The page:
Tomb of Ramose
Silver gelatin on glass
23.5 x 29.5 cm
Epigraphic Survey, Oriental Institute, University of Chicago
Tomb of Ramose.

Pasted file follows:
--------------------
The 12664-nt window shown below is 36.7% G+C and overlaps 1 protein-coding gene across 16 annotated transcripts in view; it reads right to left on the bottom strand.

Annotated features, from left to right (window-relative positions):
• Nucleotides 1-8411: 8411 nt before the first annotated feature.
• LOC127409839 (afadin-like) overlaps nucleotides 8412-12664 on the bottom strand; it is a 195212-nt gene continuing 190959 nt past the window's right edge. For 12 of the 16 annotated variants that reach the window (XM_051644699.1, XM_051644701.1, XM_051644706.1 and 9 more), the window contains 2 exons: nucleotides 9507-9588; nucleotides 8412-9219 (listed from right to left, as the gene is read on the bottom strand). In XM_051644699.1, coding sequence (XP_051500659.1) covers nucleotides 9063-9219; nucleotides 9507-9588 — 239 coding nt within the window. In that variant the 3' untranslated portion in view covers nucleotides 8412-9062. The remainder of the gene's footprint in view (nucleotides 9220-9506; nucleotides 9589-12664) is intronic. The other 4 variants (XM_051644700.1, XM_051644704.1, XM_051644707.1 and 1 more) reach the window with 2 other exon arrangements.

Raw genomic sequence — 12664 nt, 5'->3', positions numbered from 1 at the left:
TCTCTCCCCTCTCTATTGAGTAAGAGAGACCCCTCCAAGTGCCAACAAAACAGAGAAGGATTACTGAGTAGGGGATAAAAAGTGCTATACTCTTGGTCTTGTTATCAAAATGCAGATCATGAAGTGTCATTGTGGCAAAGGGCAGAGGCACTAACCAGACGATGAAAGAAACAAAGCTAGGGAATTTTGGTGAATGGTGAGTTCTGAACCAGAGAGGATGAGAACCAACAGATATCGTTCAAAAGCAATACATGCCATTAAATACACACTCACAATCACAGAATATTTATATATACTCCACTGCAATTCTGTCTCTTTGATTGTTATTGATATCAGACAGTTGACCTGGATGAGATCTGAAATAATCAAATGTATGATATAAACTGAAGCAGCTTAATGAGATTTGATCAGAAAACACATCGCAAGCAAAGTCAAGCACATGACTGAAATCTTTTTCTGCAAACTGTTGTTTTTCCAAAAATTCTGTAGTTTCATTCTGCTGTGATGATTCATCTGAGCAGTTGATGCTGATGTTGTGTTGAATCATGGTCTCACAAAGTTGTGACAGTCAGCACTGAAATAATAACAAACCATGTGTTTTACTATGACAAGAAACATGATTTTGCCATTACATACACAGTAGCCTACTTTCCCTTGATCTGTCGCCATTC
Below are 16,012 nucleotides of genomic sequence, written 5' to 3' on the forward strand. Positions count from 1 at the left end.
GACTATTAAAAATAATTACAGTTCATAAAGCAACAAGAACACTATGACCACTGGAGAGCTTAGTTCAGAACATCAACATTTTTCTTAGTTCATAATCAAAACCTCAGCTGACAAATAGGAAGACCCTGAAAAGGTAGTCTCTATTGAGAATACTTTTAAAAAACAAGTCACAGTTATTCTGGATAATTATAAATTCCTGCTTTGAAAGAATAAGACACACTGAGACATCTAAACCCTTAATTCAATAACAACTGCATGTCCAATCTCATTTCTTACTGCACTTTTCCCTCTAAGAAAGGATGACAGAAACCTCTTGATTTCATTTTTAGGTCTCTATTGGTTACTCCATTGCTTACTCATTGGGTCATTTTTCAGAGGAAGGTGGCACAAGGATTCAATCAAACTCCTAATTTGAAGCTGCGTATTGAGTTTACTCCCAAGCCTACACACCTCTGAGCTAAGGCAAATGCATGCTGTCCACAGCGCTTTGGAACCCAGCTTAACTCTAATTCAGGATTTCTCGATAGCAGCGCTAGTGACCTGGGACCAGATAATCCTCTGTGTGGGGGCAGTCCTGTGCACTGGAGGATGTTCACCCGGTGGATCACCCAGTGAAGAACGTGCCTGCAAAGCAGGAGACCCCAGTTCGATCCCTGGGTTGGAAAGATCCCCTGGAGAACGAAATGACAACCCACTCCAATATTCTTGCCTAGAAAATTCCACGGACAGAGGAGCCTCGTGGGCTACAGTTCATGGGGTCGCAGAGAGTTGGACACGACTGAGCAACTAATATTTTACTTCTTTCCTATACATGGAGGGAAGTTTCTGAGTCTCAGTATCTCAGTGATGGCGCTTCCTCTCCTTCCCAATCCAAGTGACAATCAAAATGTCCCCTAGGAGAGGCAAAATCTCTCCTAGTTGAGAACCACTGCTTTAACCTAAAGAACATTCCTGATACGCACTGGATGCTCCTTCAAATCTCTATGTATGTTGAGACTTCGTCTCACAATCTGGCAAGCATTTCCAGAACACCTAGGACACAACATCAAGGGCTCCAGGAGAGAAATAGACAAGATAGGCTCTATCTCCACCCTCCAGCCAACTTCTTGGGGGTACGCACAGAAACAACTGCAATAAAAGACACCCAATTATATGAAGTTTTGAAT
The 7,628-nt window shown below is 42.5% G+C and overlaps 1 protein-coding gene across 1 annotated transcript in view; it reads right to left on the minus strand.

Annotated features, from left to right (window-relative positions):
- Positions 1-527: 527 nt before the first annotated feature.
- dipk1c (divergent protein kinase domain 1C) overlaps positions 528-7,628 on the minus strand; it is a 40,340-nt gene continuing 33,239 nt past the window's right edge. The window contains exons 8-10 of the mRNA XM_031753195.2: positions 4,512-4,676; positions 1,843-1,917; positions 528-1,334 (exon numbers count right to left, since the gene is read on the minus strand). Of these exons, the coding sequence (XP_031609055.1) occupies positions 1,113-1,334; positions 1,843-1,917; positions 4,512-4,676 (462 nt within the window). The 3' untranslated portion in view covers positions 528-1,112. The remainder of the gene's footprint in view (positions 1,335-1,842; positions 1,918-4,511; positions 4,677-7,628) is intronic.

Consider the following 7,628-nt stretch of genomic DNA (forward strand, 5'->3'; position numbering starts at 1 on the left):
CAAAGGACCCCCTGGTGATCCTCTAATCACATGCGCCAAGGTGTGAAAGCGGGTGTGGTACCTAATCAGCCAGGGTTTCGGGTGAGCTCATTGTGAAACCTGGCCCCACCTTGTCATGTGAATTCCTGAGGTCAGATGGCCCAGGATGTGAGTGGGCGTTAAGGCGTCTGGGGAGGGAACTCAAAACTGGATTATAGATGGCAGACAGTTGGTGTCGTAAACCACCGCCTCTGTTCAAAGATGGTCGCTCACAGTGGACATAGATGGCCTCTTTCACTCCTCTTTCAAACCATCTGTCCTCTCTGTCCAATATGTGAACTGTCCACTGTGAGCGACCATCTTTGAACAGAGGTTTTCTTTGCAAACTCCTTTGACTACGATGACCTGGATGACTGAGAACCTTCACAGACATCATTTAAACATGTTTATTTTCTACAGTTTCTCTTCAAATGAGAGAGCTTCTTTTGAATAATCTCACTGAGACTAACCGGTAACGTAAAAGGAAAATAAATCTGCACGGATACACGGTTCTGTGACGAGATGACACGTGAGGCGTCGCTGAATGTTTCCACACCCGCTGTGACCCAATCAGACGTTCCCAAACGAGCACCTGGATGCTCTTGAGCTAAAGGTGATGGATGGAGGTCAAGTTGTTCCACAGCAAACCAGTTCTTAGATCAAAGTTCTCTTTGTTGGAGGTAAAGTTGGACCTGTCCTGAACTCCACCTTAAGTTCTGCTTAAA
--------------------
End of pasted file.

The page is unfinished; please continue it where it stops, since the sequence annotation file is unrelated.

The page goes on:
Ramose was vizier during the reign of Amenhotep III, and perhaps for a time under his successor, the religious reformer Amenhotep IV, who was to change his name to Akhenaton. Ramose's tomb shows a clear transition from the artistic standards of the reign of Amenhotep III to the yet more mannered art of the Amarna period, and its carved walls are widely and justly admired for the exquisite beauty of their reliefs. The scene pictured here, in the more restrained and elegant style that predates the Amarna period, depicts two close relations of Ramose--the Overseer of the Horses of the Lord of the Two Lands, the Royal Messenger in All Countries, May, and his wife, Werel. Particularly noteworthy is the contrast between the gem-like cutting of the wig curls and the uncarved swelling of the orbs of the eyes, which are highlighted only in black paint.

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